The truth about cybersecurity certifications

Beyond the Certified Information Systems Security Professional (CISSP), other certifications are more specialized, esoteric and of marginal value


It’s a common trait amongst cybersecurity professionals. When they meet each other, discuss their qualifications with prospective employers, or print their business cards, there is often an alphabet soup of initials by their names, specifying the many certifications they’ve achieved.

Now, some of these certifications are certainly worthwhile, but over the last few years, the entire industry has gone gaga with dozens of new cybersecurity certifications offered by for-profit organizations. This has led to a marketing push with a consistent message that more certifications equate to more money, knowledge and opportunities for cybersecurity professionals.

Are cybersecurity certifications really as valuable as the market suggests? Not according to a recently published research report from ESG and the Information Systems Security Association (ISSA). 

First of all, cybersecurity certifications aren’t nearly as prolific as one would assume.  More than half (56 percent) of cybersecurity professionals surveyed have achieved a CISSP. Aside from a CISSP, however, certifications rates drop precipitously, with 19 percent achieving CompTIA Security + certification, 17 percent achieving a Certified Information Security Manager (CISM) certification and 16 percent achieving a Certified Information Security Auditor (CISA) certification.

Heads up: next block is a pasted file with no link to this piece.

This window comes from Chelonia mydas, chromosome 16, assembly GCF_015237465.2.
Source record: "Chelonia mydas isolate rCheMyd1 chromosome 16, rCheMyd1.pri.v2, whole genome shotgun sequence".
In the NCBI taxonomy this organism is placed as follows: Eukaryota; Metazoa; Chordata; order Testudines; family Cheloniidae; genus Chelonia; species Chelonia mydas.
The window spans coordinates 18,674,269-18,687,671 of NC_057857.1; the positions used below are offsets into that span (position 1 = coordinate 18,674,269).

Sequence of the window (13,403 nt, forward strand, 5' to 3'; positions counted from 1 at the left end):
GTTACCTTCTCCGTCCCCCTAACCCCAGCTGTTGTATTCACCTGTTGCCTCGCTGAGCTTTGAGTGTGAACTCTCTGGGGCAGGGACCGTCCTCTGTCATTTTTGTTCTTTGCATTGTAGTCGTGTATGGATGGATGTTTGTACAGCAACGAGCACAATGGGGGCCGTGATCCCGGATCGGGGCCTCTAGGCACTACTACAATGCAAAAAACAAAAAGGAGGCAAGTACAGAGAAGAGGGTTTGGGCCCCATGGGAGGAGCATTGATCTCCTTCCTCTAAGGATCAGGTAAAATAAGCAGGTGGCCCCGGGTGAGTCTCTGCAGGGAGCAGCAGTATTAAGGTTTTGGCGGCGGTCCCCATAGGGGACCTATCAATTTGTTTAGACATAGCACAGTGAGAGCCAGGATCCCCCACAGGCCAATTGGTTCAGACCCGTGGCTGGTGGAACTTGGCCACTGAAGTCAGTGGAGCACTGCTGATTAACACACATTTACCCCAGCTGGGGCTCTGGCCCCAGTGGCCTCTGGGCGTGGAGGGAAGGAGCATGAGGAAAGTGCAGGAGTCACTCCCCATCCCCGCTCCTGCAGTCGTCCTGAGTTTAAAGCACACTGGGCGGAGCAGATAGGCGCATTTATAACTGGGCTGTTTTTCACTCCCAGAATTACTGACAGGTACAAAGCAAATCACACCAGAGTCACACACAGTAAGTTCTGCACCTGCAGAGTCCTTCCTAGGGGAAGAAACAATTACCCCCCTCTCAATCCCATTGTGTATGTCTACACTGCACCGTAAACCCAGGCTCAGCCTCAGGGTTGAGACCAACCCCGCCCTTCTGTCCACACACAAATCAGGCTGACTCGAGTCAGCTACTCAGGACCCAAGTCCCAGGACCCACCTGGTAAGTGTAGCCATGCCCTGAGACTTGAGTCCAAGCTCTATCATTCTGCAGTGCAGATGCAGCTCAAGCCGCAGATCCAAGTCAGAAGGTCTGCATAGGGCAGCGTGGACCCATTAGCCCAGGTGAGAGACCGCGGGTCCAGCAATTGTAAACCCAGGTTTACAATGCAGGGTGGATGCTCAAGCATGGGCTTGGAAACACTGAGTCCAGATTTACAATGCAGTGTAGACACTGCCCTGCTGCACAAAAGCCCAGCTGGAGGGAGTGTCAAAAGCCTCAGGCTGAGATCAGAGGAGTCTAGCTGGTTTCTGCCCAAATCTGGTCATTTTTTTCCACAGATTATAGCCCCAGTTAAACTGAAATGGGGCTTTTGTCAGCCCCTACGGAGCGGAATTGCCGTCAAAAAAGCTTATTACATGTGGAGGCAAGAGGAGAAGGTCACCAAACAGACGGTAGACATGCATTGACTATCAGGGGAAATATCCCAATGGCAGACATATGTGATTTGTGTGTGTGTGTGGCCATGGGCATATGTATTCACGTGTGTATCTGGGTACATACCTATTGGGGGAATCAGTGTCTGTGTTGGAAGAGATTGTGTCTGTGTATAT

For all those cybersecurity professionals with some type or types of cybersecurity certifications, ESG and ISSA asked two other questions: Which certifications are most useful for getting a job, and which certifications provide the knowledge, skills and abilities (KSAs) actually needed to be cybersecurity professionals?

The results here are even more telling. More than half (61 percent) say a CISSP is useful for getting a job, while 55 percent claim that a CISSP provides the KSAs they need as cybersecurity professionals. Beyond the CISSP, however, only the CompTIA Security + certification was selected by more than 10 percent (actual percentage was 13 percent) for providing KSAs, and no other type of cybersecurity certification was selected by more than 10 percent of survey respondents as a means of helping them get a job.

This data indicates:

  1. Some cybersecurity certificates may act as “window dressing” for cybersecurity professionals, adding credentials to their CVs without really helping them progress their skills or careers.
  2. Cybersecurity professionals often tout their certifications as a badge of honor within their peer community, but this may be a false sense of pride.
  3. Cybersecurity acumen comes from experience, mentoring and hands-on training rather than book knowledge.
  4. Employers should avoid being seduced by the number of certifications of applicants and skew employment decisions on other criteria.
  5. CISOs who want to offer employees training opportunities should emphasize hands-on training courses and mentoring programs over certifications.

To be clear, cybersecurity certifications may be worthwhile in esoteric cybersecurity areas or for individuals looking to explore new career directions. That said, certifications should be thought of as supporting rather than replacing real-world experience. 

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